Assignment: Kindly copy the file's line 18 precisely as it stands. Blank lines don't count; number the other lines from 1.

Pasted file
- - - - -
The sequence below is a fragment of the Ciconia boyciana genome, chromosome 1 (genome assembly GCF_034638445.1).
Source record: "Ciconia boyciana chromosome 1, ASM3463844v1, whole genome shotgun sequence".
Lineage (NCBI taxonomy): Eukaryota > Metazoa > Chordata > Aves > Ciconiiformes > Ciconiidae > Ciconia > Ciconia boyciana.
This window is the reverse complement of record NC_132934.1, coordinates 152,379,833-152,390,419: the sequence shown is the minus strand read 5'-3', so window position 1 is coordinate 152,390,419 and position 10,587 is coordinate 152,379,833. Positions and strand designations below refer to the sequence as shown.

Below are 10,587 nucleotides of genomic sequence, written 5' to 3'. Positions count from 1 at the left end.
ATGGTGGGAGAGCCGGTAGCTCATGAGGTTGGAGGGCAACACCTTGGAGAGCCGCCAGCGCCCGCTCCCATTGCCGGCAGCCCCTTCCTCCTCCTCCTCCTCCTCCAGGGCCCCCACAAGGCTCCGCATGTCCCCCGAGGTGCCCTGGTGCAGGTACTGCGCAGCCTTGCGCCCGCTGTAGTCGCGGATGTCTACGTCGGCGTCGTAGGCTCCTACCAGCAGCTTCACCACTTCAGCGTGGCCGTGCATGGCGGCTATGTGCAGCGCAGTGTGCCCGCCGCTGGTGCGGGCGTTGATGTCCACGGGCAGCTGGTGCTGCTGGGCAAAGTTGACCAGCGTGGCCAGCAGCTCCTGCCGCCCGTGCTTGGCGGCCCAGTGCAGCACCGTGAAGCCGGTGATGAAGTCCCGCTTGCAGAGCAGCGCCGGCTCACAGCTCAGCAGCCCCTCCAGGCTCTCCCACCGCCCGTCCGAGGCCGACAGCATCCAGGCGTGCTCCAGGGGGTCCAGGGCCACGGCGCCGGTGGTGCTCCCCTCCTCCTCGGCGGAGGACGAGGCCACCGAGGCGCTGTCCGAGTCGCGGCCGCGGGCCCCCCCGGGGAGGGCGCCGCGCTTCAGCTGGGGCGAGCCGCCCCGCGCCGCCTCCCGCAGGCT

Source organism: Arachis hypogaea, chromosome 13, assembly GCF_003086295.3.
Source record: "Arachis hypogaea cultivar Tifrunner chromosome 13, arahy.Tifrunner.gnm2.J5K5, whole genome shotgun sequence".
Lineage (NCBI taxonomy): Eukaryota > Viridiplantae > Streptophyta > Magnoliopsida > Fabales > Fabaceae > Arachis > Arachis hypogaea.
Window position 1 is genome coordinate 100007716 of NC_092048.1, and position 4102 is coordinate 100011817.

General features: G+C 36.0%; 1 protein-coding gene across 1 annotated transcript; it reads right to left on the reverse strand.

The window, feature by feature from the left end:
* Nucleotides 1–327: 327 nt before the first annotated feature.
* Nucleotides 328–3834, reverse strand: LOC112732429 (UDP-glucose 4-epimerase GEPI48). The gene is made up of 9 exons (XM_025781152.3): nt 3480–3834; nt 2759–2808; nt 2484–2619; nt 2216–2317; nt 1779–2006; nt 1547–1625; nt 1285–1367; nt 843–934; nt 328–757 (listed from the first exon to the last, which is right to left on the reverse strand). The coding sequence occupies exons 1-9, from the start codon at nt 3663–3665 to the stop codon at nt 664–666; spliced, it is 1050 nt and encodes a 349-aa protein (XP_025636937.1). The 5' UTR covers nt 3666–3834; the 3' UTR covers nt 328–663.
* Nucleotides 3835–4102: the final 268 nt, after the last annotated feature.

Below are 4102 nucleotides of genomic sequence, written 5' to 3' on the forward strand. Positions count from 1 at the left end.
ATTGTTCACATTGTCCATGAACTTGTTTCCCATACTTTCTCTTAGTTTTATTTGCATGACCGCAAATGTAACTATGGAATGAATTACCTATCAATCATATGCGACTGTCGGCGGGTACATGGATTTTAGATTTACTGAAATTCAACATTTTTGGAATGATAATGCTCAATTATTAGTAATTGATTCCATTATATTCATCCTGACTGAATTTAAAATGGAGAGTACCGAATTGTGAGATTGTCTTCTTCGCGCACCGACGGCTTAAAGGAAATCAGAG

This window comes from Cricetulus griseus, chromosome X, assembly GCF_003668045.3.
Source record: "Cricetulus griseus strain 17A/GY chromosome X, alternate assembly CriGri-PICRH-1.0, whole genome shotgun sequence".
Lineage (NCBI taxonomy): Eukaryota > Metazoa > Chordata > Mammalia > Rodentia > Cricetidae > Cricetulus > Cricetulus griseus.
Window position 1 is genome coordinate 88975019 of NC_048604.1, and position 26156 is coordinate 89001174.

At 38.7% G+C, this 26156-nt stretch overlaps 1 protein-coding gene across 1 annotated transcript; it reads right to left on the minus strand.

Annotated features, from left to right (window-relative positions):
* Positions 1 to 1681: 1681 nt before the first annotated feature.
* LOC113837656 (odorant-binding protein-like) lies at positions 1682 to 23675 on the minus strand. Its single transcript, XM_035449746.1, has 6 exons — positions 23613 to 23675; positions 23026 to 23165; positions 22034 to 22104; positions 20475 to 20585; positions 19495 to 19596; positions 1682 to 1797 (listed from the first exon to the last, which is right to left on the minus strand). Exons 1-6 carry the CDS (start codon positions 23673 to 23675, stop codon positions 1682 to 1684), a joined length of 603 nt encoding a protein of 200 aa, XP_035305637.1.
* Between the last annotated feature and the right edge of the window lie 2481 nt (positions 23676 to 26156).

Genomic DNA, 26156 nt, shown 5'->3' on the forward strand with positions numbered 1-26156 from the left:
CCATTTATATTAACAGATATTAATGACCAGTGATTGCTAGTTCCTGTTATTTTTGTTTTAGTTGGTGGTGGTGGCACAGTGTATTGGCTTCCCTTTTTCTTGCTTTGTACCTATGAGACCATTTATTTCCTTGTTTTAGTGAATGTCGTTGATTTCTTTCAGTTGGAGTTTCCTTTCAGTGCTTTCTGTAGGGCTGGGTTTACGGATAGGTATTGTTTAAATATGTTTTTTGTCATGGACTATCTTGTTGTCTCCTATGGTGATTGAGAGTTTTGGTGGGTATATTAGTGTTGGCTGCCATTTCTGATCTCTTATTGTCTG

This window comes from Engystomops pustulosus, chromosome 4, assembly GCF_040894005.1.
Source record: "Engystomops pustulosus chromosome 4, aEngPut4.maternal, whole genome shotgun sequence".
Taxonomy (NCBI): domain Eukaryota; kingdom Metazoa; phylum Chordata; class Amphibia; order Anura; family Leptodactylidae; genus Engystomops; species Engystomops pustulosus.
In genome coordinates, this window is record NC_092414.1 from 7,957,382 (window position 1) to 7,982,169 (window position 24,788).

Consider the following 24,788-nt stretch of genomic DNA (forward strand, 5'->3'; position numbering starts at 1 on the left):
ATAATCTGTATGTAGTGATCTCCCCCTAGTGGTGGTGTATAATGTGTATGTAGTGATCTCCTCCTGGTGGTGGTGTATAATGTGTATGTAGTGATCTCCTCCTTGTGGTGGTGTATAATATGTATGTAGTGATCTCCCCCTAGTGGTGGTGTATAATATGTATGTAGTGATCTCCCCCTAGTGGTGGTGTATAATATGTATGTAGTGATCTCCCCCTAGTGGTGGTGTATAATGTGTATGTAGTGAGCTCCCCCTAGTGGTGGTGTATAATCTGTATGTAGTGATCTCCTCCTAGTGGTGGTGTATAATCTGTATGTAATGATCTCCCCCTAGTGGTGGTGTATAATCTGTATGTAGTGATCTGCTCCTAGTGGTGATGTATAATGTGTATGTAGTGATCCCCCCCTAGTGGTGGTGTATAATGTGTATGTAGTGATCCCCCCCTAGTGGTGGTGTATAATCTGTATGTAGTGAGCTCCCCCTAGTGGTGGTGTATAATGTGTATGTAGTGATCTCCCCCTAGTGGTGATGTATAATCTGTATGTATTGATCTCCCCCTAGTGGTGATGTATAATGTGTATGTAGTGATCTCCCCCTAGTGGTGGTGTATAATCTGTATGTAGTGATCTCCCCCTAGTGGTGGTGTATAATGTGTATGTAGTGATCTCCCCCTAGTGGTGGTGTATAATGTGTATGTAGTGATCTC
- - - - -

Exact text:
This window comes from Cricetulus griseus, chromosome X, assembly GCF_003668045.3.